Stormwater woes drive up costs in Manchester

Kitsap County Surface and Stormwater Management is poised to spend another $800,000 to $1 million to try and solve Manchester’s on-going drainage problems.

The latest project comes a little less than a year after SSWM paid to enlarge and upgrade the Alaska Avenue stormwater detention pond at the south end of Manchester. Both plans are part of a preliminary report done in 1999 to assess Manchester’s stormwater problems and propose possible solutions.

“We just had a lot of complaints and requests for action,” said SSWM project engineer Michael McCarthy.

McCarthy said the Manchester area has chronic water-related problems. Residents are constantly reporting overflowing drainage ditches, undersized culverts and water polling in residential backyards. The current project, now in its planning stages, would address the Main Street outfall and the collection systems that feed into it.

Much of downtown Manchester is served by the Main Street system. The main collector runs from the Manchester dock up Main to Madrone Avenue, then south on Alaska Avenue to Collins Road. Past Collins, the stormwater is diverted into the Alaska Avenue system.

“It has to do with the lay of the land — how things slope,” McCarthy said.

Right now, all the runoff from that entire area drains into Puget Sound at Main Street via a 24-inch pipe. That pipe, said McCarthy, is much too small to handle the volume of water coming out of Manchester, particularly during heavy storms. The pipe also drains above the mean low tide mark, creating an erosion problem.

SSWM engineers originally hoped to simply enlarge the pipe and extend further out into the water. However, eelgrass — a critical salmon habitat – was found just beyond the outfall site and made the so-called plan “A” unfeasible. Eelgrass beds are protected habitat under state law and therefore present a major obstacle to construction nearby.

“Permitting something in that area would be really really difficult and you’re better off going somewhere else,” McCarthy said.

SSWM therefore hired a Tacoma-based engineering firm to create an options list of four different potential locations along the Manchester waterfront, combined with three different possible locations for the end of the pipe to fall — at or above the mean high tide mark, below the mean low tide mark, or somewhere in between.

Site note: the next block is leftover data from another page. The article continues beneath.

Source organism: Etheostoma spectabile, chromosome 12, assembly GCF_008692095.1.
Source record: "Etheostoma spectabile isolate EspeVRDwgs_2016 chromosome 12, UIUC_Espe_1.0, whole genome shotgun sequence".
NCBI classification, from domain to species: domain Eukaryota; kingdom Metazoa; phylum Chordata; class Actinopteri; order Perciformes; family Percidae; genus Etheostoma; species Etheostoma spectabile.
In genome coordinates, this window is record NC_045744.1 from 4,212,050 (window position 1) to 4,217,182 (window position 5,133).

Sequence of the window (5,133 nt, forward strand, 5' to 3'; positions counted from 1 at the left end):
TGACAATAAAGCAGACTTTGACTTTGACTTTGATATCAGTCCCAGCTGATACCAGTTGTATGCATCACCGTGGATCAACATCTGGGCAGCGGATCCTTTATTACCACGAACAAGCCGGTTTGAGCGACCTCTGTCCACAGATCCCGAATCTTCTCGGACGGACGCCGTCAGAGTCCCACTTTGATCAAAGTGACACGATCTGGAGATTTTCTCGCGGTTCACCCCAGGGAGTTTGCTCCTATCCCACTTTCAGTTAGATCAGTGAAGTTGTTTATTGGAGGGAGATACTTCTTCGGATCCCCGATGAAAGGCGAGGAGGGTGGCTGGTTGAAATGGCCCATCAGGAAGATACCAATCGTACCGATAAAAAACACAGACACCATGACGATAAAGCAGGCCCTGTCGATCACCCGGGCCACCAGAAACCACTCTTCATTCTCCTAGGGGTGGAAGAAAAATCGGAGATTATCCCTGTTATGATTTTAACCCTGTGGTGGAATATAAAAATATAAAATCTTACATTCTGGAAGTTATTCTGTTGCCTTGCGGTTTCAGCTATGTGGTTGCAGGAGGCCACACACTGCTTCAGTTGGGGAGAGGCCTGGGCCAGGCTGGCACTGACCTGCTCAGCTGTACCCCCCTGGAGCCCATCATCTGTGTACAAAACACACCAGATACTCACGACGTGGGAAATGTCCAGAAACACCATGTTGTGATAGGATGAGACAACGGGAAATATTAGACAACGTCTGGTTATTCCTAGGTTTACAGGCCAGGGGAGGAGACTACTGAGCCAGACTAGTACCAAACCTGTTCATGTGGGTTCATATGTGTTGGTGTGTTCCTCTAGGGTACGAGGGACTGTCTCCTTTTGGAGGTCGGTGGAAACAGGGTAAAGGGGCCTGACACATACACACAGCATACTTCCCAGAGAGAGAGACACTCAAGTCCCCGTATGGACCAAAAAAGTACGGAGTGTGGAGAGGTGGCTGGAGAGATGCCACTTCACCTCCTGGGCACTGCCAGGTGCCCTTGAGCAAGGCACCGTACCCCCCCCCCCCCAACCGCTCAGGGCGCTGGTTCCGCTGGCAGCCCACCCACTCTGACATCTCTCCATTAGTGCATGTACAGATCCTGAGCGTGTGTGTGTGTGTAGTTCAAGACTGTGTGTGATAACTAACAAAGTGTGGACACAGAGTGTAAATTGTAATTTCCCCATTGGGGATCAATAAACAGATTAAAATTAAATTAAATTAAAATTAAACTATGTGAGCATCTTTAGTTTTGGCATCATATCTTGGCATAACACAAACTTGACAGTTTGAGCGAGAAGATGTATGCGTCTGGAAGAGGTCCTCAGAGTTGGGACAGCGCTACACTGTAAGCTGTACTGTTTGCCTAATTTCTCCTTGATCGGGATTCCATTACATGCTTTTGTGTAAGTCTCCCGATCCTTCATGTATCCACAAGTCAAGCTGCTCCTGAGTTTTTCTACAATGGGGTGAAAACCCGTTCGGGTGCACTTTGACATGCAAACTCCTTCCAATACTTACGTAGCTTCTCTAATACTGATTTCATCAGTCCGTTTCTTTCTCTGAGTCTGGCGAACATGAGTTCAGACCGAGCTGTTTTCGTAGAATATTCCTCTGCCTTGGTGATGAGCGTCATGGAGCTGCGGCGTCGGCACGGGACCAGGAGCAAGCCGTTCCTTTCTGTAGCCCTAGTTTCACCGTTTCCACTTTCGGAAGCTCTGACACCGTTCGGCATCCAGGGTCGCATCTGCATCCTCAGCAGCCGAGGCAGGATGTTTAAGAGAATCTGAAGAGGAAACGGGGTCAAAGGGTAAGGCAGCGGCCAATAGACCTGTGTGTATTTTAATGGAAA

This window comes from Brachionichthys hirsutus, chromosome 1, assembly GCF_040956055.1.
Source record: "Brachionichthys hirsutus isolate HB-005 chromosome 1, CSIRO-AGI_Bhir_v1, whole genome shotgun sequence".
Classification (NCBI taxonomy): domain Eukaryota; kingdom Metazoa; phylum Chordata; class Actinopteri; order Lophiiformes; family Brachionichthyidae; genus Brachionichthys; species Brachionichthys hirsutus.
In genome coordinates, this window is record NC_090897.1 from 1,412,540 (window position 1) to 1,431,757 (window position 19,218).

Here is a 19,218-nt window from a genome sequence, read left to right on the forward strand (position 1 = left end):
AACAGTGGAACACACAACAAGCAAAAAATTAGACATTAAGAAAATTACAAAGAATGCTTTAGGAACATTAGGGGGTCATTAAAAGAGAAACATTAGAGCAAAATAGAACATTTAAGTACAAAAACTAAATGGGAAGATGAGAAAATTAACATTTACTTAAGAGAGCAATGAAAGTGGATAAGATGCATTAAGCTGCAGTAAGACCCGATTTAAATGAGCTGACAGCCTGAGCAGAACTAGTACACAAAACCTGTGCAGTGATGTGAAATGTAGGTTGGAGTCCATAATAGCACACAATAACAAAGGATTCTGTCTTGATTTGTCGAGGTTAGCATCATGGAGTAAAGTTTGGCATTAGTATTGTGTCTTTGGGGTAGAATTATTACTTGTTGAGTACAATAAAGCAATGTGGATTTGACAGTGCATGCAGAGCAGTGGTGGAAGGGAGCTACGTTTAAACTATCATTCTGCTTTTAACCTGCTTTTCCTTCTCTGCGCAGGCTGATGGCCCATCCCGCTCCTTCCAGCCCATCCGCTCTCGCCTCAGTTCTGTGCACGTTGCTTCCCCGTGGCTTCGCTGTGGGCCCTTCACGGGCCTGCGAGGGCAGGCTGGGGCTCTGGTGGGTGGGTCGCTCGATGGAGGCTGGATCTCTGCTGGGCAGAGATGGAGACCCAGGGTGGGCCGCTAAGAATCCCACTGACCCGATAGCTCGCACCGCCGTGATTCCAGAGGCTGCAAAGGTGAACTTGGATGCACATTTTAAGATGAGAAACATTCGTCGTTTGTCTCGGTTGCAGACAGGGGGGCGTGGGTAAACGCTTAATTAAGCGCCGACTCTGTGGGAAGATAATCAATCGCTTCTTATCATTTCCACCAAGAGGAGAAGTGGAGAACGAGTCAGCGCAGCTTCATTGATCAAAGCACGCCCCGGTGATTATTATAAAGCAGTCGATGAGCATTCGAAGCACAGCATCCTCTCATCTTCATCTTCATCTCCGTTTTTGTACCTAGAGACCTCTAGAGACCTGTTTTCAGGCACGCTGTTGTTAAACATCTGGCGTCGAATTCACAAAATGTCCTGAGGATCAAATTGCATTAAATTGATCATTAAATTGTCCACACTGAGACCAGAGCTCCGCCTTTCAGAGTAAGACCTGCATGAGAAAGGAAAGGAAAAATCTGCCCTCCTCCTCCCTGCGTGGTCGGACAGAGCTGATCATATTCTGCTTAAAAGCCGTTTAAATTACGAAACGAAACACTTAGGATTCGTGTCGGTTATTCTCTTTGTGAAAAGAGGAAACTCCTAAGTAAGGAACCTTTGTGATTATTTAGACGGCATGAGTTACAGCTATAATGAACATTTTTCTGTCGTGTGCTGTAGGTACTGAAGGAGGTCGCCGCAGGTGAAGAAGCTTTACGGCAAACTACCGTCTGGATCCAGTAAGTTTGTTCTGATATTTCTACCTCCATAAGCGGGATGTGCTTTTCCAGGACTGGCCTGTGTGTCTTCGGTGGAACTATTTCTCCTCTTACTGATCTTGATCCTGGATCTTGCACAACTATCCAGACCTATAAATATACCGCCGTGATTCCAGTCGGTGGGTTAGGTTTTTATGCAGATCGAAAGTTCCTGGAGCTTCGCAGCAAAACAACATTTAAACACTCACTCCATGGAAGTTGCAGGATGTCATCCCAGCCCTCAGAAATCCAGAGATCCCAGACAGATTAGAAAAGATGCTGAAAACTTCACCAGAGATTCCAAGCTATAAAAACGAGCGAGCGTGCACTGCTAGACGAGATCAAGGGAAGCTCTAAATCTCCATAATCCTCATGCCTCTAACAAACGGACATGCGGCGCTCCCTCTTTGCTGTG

Of those 12 possibilities, four finalists were chosen. All four will be on display Monday night at a project open house at the Manchester Library.

*Option D1 is located off the south leg of Daniels Loop and falls above the mean high tide mark.

McCarthy said the location is a good choice because, with the pipe mouth above the tideline, crews wouldn’t have to work on the beach as much, digging and laying the pipe. However, SSWM would have to lay riprap — large chunks of rock — around the pipe mouth to reduce erosion. This, said McCarthy, could create fish habitat issues. Even with the riprap, McCarthy said there would still be some beach erosion and SSWM could have permitting problems as a result.

The estimated cost of the option is $861,000.

*Option C2 is located north of the Manchester boat ramp in the intertidal zone.

“The exact endpoint would be worked out in the final design,” McCarthy said.

The option works better than the current site to the south because there are no eelgrass beds there and boat traffic is less. With the outflow between the high and low tide lines, McCarthy said erosion would be less than at the Daniels Loop site, although SSWM might still have to lay some riprap. McCarthy said there will definitely be permitting issues since significant excavation will have to be done to lay the pipe.

Crews would also have to rip up the Port of Manchester’s parking lot to run the new pipe from Main Street to the outflow site. McCarthy said the port has been very cooperative with SSWM’s plans, but said the agency would rather not cut a trench through a parking lot if it didn’t have to.

The estimated cost of the option is $820,000.

*Option B3 runs between the boat ramp and the nearby dock, ending at the mean low tide mark.

McCarthy said this choice would eliminate the need to dig up the parking lot and would keep the discharge submerged nearly all the time, reducing erosion. The project would require much pricier construction equipment, since half the digging would be done partially underwater. The area is also high-traffic, resulting in possible complications with passing boats.